The car that most Corvette collections consider the ultimate was never meant to be. In GM’s master plan, the new body style introduced in 1968 was intended for 1967 production. Fortunately for Corvette fans everywhere, delays forced the continuation of the Sting Ray for one more year.
Corvette designers were instructed to carry out a minor facelift for these interim ’67 models. Fortunately, the engineers were not held back, and there were several changes to the engine lineup, including the legendary L71 435-hp, Tri-Power big block. Most performance buyers chose this option, assuming that it was the most powerful engine.
What they didn’t know was that Chevrolet had carefully hidden an even more potent option. In the catalog, the L88 engine was listed as a 430-hp option for $947.90, more than twice the price of the 435-hp L71 engine.
What that money bought is equally impressive. The L88 engine featured aluminum intake heads, an 850 CFM dual-feed Holley carburetor, transistor ignition and 12:1 compression. In addition, the L88 package included an aluminum radiator, heavy duty brakes, suspension, and the Muncie M-22 “rock crusher” transmission. A special cowl induction hood was fitted. What was not included—or even available—was air conditioning or a radio.
Although rated at 430 hp, the L88 is widely recognized as producing in excess of 500 hp—making a street L88 capable of 170 mph, right off the showroom floor. Intended to homologate the engine for racing, the L88 offering was kept quiet, with the factory and dealers actively discouraging orders by the public.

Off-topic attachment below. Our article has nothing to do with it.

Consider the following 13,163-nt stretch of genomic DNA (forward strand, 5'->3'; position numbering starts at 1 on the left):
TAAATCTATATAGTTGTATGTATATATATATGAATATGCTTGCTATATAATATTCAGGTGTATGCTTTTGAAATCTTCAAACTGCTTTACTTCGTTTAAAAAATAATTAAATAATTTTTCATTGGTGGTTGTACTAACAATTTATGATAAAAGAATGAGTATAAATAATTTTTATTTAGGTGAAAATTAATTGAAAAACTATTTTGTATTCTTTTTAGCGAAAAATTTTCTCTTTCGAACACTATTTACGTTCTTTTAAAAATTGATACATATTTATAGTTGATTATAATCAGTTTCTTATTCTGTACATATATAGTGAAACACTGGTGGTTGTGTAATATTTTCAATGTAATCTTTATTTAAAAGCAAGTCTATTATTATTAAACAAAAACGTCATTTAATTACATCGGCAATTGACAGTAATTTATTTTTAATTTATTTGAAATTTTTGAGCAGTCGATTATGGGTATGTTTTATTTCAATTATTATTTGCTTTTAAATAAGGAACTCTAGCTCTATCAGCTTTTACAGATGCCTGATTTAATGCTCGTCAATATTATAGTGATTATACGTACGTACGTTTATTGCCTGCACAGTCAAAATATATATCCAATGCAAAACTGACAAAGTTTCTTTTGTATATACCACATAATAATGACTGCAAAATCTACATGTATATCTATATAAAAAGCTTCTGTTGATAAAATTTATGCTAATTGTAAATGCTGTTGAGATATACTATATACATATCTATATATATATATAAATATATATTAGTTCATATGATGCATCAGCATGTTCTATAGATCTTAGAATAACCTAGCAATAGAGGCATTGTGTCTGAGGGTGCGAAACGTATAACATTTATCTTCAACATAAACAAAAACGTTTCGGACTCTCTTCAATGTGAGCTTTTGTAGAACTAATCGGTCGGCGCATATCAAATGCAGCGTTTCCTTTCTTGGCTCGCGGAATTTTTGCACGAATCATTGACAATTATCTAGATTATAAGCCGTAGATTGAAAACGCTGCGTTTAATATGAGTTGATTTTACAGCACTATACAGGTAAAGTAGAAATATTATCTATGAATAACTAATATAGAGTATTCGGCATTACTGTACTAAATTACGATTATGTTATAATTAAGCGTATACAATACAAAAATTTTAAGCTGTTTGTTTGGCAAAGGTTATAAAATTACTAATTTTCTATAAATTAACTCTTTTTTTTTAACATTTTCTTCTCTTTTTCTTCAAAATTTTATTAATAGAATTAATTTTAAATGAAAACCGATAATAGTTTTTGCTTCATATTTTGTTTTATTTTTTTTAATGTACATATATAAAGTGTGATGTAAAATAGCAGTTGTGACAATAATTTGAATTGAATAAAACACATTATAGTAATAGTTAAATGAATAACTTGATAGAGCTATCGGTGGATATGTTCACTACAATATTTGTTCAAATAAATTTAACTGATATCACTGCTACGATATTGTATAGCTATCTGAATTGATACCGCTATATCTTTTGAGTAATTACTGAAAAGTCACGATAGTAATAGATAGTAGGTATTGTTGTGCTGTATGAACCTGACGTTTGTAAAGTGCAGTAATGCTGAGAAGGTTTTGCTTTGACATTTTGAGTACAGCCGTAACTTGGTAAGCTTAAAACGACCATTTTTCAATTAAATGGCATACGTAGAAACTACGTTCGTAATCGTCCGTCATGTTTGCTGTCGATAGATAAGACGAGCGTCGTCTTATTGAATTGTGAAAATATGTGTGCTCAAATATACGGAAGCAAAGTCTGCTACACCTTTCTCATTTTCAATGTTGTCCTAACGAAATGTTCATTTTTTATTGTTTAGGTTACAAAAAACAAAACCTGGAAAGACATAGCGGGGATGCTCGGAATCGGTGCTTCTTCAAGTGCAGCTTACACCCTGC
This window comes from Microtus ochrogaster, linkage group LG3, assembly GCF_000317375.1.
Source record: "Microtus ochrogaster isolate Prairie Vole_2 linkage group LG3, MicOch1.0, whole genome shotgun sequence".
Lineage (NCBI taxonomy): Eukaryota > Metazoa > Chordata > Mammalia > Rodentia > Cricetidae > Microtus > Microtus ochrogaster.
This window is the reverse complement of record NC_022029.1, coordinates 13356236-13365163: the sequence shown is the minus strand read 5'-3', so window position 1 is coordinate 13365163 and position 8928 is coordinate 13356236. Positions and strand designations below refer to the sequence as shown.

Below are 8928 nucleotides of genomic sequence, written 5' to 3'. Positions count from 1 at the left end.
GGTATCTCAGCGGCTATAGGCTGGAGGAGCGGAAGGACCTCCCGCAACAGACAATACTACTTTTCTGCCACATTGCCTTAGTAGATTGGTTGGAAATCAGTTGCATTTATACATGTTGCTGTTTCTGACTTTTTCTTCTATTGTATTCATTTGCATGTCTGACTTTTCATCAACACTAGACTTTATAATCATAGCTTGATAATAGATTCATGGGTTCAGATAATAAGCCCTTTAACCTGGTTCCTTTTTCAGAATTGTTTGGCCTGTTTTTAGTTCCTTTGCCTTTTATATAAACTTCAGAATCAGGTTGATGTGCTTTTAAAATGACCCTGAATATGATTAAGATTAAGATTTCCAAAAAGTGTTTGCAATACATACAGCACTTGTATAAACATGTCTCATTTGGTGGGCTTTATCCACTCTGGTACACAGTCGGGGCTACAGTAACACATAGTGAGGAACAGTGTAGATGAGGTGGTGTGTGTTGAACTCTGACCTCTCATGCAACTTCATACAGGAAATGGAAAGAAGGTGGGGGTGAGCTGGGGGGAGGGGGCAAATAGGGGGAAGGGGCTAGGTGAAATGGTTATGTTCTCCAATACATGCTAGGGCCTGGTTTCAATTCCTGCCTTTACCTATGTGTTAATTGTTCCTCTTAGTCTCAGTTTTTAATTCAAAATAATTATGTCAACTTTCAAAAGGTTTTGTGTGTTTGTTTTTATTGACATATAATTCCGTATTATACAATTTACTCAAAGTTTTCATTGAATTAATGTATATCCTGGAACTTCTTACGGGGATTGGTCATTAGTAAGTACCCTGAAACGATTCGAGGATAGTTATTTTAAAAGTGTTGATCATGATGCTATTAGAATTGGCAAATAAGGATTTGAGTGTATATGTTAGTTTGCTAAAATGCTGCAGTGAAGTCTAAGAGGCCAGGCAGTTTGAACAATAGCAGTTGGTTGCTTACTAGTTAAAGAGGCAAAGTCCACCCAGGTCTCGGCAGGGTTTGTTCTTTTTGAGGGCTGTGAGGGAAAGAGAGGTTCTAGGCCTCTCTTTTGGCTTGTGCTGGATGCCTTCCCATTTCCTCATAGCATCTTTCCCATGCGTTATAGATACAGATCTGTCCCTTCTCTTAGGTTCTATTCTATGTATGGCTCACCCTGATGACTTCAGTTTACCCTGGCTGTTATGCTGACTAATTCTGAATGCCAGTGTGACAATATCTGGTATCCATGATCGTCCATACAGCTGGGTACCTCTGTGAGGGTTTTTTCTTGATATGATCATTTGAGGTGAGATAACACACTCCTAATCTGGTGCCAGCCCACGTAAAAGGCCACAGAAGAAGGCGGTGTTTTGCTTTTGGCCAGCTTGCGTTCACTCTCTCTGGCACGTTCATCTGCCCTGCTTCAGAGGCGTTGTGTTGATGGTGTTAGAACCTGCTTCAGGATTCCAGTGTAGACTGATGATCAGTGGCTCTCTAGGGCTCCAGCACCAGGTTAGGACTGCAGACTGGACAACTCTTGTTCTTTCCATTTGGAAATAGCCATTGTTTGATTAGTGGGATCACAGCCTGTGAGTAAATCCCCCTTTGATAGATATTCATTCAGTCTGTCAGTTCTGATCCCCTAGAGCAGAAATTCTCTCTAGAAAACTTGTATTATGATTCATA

Although introduced in 1967, the thundering L88 continued to be available until 1969, making ’68 and ’69 L88s the most desirable of the next generation of Corvettes. With just 216 L88 models built over three years, it is also one of the rarest.
The example pictured here is an authentic original 1968 L88—one of just 80 built. It is well documented, including the original tank sticker, Protect-O-Plate, and shipping invoice. Sold new to George Montgomery, it was used as the pace car for the Donnington Motor Speedway in Minnesota.
Finished in Le Mans Blue with a black interior, and except for a high quality repaint, this L88 is completely original—it has never required restoration. This exceptional condition is no doubt due to the car’s remarkably low mileage—just 19,000.